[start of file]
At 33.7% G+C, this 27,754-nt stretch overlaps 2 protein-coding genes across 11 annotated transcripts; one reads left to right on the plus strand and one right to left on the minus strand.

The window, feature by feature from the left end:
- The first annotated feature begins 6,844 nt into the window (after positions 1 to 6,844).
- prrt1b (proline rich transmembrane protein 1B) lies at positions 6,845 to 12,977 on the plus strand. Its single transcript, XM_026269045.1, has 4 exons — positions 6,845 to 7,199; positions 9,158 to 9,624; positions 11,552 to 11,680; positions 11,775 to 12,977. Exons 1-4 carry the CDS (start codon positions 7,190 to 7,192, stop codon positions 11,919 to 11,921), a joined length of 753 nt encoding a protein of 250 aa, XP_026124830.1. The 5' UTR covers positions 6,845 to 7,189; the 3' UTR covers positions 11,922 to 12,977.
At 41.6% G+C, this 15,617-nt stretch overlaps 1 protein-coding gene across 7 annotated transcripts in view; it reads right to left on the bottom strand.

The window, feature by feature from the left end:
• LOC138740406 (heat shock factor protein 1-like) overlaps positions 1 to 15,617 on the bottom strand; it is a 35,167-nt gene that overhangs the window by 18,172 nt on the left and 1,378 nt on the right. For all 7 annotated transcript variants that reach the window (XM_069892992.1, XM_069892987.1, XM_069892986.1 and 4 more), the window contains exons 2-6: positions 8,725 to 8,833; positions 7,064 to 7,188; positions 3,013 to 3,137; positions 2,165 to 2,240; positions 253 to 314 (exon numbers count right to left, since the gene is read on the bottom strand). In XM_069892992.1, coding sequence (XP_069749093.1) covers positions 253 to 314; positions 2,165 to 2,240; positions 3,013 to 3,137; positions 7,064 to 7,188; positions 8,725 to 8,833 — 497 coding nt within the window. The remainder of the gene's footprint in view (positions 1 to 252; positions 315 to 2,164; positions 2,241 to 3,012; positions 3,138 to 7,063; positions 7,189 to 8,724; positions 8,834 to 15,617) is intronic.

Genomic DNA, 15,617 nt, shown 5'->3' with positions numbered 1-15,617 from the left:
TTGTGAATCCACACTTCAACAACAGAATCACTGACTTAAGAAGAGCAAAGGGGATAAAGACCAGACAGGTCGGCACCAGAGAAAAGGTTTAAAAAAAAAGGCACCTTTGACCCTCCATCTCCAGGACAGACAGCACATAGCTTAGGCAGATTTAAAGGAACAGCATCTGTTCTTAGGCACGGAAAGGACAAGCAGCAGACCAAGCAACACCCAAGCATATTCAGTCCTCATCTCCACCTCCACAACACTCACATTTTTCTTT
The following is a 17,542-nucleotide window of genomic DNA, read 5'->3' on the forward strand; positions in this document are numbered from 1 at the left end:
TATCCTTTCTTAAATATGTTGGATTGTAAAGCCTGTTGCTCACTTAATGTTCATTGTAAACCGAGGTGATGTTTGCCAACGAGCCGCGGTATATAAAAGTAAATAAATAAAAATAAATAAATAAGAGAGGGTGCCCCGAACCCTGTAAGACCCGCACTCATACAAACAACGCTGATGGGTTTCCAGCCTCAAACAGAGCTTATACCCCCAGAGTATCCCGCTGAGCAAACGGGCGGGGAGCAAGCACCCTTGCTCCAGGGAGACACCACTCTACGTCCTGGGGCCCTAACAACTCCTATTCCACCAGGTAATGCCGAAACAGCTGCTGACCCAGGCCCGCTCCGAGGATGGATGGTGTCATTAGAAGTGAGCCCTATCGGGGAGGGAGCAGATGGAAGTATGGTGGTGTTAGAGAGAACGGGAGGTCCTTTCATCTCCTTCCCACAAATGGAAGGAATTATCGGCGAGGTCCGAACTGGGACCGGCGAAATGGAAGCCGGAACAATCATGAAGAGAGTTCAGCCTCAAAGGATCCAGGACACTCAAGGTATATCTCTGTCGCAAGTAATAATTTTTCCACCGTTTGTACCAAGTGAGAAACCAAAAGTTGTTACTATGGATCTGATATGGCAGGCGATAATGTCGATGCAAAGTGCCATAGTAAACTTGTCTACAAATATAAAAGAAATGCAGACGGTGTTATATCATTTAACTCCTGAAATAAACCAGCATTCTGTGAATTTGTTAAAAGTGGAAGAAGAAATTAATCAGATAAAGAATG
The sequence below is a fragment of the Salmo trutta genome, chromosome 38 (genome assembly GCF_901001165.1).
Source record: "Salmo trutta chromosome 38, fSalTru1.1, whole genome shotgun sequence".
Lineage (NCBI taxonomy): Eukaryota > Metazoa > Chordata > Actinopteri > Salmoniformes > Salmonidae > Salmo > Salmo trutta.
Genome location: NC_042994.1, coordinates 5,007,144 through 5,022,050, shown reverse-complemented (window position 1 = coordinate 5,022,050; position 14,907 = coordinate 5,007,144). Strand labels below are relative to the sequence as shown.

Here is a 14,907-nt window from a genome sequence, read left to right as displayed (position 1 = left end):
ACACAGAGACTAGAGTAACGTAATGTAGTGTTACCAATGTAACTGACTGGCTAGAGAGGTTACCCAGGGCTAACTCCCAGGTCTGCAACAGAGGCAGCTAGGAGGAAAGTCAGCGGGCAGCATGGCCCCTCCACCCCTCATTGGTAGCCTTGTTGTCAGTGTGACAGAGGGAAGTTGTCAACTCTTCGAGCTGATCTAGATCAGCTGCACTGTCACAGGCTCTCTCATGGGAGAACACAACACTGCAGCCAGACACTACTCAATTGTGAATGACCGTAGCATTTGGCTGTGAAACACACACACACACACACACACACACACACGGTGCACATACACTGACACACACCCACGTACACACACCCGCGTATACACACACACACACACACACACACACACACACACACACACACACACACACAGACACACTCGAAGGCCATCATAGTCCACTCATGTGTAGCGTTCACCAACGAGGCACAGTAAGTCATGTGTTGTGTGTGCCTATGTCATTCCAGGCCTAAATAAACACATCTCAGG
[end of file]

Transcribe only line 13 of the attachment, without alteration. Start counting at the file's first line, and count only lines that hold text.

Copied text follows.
Source record: "Salmo trutta chromosome 38, fSalTru1.1, whole genome shotgun sequence".